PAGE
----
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Follow the highlights of various criminal types' adventures as they go about their business. The camera blurs faces and voices before commiting to disk so it's useless as evidence in a court of law.
(I have no clue if police departments or the (alleged) criminals they deal with are sufficiently well
compensated for the airing of incidents, but in my humble'ish opinion the fact that "Cops" is into it's 22nd season doesn't reflect well on society)
||Would certainly test the limits of reporters' shield laws. This
could be a good thing: the litigation would be paid for by
profitable producer of lowbrow entertainment, but less well-
funded investigative reporters would enjoy the benefits. I'm
assuming 1) stronger shield laws are a good thing (debatable)
and 2) better-funded litigation is more likely to extend the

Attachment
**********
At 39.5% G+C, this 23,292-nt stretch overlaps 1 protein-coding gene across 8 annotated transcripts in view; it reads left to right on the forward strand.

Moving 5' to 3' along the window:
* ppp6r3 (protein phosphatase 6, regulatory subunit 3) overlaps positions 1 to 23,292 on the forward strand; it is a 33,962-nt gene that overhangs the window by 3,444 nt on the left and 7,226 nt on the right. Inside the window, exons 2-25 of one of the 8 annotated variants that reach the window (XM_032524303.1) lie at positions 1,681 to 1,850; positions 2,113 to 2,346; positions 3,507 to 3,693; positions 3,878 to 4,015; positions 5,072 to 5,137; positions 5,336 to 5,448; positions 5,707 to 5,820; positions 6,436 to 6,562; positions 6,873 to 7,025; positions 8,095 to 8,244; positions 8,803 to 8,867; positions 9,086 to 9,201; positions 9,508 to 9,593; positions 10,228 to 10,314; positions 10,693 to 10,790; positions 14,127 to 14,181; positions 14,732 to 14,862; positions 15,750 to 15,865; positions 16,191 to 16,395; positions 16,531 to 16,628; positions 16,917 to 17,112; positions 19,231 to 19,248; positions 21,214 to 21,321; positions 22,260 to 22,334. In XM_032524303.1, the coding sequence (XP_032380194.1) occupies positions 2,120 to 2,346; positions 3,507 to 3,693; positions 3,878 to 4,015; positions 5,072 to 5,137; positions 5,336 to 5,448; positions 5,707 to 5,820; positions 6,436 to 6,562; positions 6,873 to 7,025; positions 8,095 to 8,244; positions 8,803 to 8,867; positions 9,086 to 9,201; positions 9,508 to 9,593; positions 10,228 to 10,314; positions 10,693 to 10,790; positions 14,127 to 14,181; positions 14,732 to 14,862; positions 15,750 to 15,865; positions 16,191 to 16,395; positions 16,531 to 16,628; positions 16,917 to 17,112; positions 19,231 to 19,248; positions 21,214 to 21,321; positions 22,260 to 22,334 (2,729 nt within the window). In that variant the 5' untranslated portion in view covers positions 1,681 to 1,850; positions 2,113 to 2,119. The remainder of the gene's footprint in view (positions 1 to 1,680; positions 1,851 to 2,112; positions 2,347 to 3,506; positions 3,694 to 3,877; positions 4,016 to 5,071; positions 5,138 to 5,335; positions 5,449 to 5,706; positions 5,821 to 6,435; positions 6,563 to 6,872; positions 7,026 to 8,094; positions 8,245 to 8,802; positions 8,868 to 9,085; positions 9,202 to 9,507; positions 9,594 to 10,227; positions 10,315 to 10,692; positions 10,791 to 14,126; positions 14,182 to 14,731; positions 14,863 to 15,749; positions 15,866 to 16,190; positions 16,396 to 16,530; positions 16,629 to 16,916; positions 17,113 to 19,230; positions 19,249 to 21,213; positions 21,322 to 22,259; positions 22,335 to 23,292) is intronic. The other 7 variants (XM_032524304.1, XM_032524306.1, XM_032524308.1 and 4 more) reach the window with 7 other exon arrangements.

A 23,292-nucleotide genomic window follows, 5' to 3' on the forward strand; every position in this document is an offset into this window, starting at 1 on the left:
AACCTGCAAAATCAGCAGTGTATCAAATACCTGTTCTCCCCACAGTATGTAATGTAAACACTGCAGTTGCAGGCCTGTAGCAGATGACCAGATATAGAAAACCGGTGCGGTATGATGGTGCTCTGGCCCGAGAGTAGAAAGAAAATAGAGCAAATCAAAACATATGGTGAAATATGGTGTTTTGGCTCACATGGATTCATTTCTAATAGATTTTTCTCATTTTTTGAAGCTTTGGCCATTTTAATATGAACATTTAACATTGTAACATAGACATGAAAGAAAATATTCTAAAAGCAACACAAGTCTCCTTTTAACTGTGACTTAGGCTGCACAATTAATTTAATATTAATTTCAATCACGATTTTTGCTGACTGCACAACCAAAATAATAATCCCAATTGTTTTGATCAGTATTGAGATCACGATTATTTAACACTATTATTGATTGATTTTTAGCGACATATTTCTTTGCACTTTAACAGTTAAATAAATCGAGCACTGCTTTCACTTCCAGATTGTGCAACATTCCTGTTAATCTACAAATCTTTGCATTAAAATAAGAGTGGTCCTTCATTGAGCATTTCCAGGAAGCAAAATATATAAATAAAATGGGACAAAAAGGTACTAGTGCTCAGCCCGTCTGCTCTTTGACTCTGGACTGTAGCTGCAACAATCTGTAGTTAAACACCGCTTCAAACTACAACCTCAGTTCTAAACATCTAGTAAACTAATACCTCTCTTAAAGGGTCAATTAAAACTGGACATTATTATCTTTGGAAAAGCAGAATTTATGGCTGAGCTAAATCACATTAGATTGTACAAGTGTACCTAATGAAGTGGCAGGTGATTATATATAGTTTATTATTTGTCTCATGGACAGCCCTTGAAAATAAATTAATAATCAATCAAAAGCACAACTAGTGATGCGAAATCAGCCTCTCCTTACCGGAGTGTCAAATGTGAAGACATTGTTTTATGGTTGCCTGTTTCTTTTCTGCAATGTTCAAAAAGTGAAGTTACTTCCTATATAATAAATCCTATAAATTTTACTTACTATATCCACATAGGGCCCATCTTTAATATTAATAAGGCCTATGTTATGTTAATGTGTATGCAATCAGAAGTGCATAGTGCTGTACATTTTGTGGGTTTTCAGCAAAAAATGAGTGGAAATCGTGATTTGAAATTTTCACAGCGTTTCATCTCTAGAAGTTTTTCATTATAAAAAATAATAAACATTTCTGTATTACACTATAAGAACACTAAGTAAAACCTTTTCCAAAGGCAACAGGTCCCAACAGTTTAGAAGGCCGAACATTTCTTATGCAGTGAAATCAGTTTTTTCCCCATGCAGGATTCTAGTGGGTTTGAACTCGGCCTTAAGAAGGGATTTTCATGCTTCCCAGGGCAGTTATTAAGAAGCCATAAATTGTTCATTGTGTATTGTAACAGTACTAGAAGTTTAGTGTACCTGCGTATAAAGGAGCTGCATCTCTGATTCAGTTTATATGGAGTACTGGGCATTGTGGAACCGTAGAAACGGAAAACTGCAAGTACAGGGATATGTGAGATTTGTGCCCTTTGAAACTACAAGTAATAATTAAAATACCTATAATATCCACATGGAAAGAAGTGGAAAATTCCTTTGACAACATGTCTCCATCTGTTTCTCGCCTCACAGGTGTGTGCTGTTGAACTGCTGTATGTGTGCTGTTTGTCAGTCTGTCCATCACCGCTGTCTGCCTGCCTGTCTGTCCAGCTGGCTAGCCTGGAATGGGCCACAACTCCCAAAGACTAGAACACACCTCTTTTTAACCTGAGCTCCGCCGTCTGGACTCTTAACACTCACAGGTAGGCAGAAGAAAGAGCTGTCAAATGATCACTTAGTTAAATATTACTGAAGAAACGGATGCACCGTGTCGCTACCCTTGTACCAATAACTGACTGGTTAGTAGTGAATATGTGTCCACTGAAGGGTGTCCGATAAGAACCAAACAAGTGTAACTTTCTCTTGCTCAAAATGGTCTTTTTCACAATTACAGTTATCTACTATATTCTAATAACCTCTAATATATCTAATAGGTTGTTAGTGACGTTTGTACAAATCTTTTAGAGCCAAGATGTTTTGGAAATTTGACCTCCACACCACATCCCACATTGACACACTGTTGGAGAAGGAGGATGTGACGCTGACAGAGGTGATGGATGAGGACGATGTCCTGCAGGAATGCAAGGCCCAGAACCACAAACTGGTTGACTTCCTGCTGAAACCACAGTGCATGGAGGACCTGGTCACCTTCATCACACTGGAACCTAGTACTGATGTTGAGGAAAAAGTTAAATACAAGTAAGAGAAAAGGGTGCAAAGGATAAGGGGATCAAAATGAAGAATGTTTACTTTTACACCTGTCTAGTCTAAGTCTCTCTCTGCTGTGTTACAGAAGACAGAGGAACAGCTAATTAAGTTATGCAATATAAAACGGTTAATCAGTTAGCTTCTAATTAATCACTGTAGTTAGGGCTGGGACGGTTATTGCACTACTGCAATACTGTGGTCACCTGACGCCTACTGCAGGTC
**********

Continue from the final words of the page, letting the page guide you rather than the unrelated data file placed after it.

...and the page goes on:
case law in a direction favorable to those providing the
funding (less debatable).
||There's been a few things like this, most of them presented by either Ross Kemp or Danny Dyer - and I distinctly remember watching two South African ne'er do well's talking to Loius Theroux once.
||interesting concept, already all sorts of documentary shows showing drug users and the likes. Not to mention "cheaters" occasionally catching people in the act with prostitutes.
||also isn't there that show were the former thief breaks into peoples homes to show them how easy it is?